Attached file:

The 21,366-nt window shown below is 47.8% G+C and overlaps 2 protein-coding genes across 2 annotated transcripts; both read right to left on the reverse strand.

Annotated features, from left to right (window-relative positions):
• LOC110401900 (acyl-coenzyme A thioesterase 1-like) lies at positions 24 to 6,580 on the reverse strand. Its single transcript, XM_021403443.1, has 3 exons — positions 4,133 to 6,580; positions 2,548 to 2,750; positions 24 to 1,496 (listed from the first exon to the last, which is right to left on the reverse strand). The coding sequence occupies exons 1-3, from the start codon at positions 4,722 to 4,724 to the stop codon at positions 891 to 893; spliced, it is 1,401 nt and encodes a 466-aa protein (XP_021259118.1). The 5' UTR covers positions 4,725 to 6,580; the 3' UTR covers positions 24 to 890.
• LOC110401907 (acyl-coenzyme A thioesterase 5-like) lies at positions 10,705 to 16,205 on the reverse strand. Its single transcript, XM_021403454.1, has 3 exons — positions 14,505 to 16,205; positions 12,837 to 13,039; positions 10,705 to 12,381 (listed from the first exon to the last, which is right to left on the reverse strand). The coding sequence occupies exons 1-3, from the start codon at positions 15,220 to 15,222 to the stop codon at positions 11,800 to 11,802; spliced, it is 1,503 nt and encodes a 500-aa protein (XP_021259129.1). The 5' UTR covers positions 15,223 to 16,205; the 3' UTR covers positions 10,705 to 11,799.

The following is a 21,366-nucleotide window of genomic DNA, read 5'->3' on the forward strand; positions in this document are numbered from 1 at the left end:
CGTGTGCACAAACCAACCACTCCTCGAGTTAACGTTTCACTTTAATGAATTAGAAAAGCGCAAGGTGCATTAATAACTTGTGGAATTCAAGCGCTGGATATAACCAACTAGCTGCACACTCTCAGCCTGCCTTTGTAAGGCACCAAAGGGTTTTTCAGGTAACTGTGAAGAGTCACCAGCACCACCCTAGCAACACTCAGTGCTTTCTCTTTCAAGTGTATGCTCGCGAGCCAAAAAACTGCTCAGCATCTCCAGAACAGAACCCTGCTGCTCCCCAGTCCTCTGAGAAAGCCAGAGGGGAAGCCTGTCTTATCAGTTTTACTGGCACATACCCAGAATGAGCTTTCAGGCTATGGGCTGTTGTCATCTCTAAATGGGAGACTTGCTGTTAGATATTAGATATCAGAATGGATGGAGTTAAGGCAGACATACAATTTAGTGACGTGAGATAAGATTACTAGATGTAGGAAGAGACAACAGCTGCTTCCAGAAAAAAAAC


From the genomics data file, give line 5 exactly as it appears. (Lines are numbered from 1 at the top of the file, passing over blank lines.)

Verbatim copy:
The following is a 21,366-nucleotide window of genomic DNA, read 5'->3' on the forward strand; positions in this document are numbered from 1 at the left end: